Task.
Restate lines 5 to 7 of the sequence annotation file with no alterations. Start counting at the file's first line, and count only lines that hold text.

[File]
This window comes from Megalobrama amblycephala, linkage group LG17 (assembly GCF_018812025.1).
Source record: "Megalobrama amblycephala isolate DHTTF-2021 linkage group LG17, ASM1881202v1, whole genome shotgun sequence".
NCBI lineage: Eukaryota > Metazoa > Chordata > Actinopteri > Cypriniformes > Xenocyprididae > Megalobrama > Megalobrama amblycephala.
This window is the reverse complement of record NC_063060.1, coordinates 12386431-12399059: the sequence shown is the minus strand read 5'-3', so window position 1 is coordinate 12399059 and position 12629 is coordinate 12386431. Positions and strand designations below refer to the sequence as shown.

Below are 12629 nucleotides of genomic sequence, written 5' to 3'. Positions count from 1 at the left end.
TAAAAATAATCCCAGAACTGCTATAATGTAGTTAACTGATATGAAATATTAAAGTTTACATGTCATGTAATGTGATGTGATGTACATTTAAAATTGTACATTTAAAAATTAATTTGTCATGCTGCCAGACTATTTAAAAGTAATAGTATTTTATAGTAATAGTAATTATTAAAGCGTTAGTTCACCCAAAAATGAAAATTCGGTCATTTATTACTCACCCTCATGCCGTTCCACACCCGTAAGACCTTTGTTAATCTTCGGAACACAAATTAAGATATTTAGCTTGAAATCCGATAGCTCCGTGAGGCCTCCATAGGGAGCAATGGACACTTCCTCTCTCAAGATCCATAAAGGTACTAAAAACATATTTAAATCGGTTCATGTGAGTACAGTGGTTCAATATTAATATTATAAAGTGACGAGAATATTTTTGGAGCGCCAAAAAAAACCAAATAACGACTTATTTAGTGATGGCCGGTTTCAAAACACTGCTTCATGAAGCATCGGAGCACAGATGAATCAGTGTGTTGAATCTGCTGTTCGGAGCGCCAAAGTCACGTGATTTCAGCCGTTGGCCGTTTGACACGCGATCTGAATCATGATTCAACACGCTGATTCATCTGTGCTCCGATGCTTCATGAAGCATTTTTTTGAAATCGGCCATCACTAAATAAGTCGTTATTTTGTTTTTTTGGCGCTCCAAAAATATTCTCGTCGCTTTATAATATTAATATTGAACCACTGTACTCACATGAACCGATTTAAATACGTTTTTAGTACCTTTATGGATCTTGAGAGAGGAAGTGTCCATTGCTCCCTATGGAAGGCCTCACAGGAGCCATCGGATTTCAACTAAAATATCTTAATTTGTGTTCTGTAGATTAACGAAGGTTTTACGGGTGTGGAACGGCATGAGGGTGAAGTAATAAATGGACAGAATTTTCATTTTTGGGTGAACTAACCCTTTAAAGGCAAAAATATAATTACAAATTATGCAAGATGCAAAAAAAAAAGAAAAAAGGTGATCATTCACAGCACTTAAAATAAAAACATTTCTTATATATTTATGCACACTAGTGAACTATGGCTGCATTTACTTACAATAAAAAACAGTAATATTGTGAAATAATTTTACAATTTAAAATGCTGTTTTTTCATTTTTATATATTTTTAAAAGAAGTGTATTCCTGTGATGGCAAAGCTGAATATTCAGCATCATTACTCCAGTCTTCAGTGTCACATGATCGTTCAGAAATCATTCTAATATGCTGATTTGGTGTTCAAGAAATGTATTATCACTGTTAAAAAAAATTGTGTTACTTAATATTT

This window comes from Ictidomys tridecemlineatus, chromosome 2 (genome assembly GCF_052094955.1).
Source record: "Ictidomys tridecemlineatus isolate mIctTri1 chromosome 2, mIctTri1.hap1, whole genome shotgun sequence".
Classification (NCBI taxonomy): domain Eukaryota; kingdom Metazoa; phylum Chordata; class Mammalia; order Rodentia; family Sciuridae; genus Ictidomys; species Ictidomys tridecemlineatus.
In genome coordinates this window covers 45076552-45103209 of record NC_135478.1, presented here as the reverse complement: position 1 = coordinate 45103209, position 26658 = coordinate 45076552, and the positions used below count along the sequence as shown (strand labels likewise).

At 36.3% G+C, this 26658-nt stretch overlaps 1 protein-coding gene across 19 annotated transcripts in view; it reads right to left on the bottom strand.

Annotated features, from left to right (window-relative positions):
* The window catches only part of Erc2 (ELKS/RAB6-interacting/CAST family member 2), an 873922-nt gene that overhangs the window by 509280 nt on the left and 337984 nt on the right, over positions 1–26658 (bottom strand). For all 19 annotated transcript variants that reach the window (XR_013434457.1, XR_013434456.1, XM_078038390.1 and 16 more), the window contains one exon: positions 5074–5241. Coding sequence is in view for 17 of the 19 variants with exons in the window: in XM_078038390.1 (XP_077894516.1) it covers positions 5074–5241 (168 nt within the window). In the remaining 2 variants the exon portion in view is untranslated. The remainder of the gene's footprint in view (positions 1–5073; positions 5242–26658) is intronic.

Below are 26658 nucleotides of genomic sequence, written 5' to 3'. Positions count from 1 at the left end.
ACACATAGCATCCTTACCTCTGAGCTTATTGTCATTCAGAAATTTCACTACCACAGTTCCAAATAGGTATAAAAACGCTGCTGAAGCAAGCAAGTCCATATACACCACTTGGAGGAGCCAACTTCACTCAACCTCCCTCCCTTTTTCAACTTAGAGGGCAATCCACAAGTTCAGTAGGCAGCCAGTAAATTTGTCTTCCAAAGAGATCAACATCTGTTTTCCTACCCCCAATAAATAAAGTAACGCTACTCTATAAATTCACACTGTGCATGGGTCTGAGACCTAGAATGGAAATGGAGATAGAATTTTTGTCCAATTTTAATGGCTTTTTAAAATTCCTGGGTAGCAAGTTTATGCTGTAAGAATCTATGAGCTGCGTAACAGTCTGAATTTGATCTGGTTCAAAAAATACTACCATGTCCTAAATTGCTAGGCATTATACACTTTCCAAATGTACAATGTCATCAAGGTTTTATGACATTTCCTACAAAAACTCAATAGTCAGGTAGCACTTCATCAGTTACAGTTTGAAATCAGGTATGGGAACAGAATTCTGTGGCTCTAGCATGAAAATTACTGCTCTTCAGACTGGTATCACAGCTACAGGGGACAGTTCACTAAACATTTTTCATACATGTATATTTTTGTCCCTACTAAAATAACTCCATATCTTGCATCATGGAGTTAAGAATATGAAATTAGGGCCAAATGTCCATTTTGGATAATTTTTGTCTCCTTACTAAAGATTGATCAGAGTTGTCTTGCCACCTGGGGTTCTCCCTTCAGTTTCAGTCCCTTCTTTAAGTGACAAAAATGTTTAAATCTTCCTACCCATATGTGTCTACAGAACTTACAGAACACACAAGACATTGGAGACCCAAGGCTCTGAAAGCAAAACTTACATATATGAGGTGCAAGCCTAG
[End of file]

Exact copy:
Below are 12629 nucleotides of genomic sequence, written 5' to 3'. Positions count from 1 at the left end.
TAAAAATAATCCCAGAACTGCTATAATGTAGTTAACTGATATGAAATATTAAAGTTTACATGTCATGTAATGTGATGTGATGTACATTTAAAATTGTACATTTAAAAATTAATTTGTCATGCTGCCAGACTATTTAAAAGTAATAGTATTTTATAGTAATAGTAATTATTAAAGCGTTAGTTCACCCAAAAATGAAAATTCGGTCATTTATTACTCACCCTCATGCCGTTCCACACCCGTAAGACCTTTGTTAATCTTCGGAACACAAATTAAGATATTTAGCTTGAAATCCGATAGCTCCGTGAGGCCTCCATAGGGAGCAATGGACACTTCCTCTCTCAAGATCCATAAAGGTACTAAAAACATATTTAAATCGGTTCATGTGAGTACAGTGGTTCAATATTAATATTATAAAGTGACGAGAATATTTTTGGAGCGCCAAAAAAAACCAAATAACGACTTATTTAGTGATGGCCGGTTTCAAAACACTGCTTCATGAAGCATCGGAGCACAGATGAATCAGTGTGTTGAATCTGCTGTTCGGAGCGCCAAAGTCACGTGATTTCAGCCGTTGGCCGTTTGACACGCGATCTGAATCATGATTCAACACGCTGATTCATCTGTGCTCCGATGCTTCATGAAGCATTTTTTTGAAATCGGCCATCACTAAATAAGTCGTTATTTTGTTTTTTTGGCGCTCCAAAAATATTCTCGTCGCTTTATAATATTAATATTGAACCACTGTACTCACATGAACCGATTTAAATACGTTTTTAGTACCTTTATGGATCTTGAGAGAGGAAGTGTCCATTGCTCCCTATGGAAGGCCTCACAGGAGCCATCGGATTTCAACTAAAATATCTTAATTTGTGTTCTGTAGATTAACGAAGGTTTTACGGGTGTGGAACGGCATGAGGGTGAAGTAATAAATGGACAGAATTTTCATTTTTGGGTGAACTAACCCTTTAAAGGCAAAAATATAATTACAAATTATGCAAGATGCAAAAAAAAAAGAAAAAAGGTGATCATTCACAGCACTTAAAATAAAAACATTTCTTATATATTTATGCACACTAGTGAACTATGGCTGCATTTACTTACAATAAAAAACAGTAATATTGTGAAATAATTTTACAATTTAAAATGCTGTTTTTTCATTTTTATATATTTTTAAAAGAAGTGTATTCCTGTGATGGCAAAGCTGAATATTCAGCATCATTACTCCAGTCTTCAGTGTCACATGATCGTTCAGAAATCATTCTAATATGCTGATTTGGTGTTCAAGAAATGTATTATCACTGTTAAAAAAAATTGTGTTACTTAATATTT

This window comes from Ictidomys tridecemlineatus, chromosome 2 (genome assembly GCF_052094955.1).